Henry Paulson, the
CEO who likes to portray himself as Wall Street's Mr. Clean, took no bonus in 2003.
But hold the applause. The storied investment bank still saw fit to give Paulson $20.7 million in restricted stock as a reward for his service, according to a regulatory filing.
In 2002, Paulson got a $6.2 million bonus and collected $2.6 million in restricted stock. His base salary remained steady at $600,000 -- a rather modest sum for a Wall Street executive. Goldman's stock rose about 45% to $99 during 2003 -- a period in which the Amex Broker Dealer Index rose about 59%.
Over the past year, Paulson was occasionally portrayed as spearheading opposition to the
New York Stock Exchange's
gaudy $140 million pay package for former Chairman Richard Grasso. He was on the NYSE board when the pay package was approved.
In a speech last November in London, Paulson said excessive executive pay had become a hot-button issue in the U.S.
reported Paulson saying: "I think excessive compensation that doesn't reflect performance and abuses -- certain CEOs selling shares just before their companies had major problems -- went a long way to hit investor confidence."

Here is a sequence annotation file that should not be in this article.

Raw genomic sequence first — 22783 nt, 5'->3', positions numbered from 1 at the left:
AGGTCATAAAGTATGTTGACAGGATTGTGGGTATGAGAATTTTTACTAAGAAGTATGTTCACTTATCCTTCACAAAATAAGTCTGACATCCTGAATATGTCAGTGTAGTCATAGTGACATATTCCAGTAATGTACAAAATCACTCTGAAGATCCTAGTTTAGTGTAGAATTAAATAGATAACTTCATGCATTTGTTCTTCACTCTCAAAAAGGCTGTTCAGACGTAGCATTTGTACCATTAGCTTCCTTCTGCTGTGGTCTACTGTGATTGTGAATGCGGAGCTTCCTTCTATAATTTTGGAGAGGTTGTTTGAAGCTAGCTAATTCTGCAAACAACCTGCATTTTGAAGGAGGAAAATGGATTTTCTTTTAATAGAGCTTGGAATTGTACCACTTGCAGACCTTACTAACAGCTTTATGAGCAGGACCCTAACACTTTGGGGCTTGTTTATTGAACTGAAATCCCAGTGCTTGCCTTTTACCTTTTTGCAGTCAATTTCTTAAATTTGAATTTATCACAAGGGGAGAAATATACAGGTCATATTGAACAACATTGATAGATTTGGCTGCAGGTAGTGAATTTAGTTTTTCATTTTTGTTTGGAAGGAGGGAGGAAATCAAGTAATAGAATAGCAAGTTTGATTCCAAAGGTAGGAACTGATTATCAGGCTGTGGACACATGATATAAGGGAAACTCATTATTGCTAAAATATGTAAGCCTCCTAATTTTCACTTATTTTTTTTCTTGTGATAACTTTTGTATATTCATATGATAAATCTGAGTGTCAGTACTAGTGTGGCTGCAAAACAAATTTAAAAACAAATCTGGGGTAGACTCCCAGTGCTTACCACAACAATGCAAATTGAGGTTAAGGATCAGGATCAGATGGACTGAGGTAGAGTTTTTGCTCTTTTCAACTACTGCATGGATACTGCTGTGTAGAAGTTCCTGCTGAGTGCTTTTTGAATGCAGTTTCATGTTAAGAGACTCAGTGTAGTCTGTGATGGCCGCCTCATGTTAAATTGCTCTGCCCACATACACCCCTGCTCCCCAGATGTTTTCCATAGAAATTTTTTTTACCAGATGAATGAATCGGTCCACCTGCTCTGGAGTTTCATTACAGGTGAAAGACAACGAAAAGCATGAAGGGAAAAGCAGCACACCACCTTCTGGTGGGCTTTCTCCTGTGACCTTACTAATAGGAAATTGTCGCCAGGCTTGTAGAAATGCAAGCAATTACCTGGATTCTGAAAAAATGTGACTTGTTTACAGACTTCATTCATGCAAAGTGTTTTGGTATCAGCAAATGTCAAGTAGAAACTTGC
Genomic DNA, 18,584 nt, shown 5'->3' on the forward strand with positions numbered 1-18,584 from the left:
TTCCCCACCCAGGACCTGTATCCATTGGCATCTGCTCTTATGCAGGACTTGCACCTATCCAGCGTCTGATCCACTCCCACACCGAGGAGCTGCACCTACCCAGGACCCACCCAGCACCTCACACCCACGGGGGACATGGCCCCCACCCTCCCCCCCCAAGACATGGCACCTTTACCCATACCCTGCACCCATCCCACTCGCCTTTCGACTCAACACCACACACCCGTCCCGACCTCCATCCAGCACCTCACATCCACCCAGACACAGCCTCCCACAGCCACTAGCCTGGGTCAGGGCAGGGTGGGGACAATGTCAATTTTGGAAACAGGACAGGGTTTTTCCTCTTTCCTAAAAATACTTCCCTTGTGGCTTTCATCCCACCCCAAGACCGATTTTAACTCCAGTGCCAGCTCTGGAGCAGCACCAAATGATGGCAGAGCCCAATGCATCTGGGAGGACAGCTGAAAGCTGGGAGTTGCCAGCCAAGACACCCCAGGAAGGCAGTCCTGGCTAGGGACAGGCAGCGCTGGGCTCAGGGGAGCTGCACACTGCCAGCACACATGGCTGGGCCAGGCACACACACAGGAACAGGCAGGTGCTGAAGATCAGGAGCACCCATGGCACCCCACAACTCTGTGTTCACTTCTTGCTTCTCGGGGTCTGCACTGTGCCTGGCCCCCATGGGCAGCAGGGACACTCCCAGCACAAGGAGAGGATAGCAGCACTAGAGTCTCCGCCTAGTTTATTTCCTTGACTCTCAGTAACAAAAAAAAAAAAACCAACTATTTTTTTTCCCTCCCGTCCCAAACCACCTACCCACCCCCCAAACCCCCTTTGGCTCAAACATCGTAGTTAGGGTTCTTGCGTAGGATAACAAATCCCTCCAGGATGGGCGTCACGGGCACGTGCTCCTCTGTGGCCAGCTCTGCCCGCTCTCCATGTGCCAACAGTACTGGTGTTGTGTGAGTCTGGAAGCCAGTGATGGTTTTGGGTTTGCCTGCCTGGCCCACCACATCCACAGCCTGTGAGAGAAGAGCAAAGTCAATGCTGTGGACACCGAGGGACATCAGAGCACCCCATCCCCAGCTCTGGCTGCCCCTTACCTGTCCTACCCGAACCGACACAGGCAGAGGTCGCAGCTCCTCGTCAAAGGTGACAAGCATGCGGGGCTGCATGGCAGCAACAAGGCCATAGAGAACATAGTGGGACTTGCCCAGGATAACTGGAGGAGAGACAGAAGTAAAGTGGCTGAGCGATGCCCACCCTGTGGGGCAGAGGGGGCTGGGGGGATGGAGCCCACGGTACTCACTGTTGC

The regulatory filing revealed that about a quarter of Paulson's restricted stock has already vested, with the remainder vesting by the end of 2006.
Meanwhile, on the regulatory front, Goldman Sachs disclosed that it has tentatively agreed to pay $45.5 million in fines and restitution over its part in the NYSE specialist investigation. The settlement with Goldman's
trading unit is part of over an overall $240 million deal with the Securities and Exchange Commission and four other major specialist firms.
The SEC has yet to formally sign off on the deal, which would resolve allegations that the specialist firms made improper trades that allowed them to profit at the expense of ordinary investors. Specialists are the big trading firms that drive most of the wheeling and dealing in Big Board stocks.
The other specialist firms that are part of the settlement include a division of
Van Der Moolen
, which is partly owned by
LaBranche has said it would pay $63.5 million under the tentative pact. Van Der Moolen, meanwhile, has offered to pay up to $57.7 million.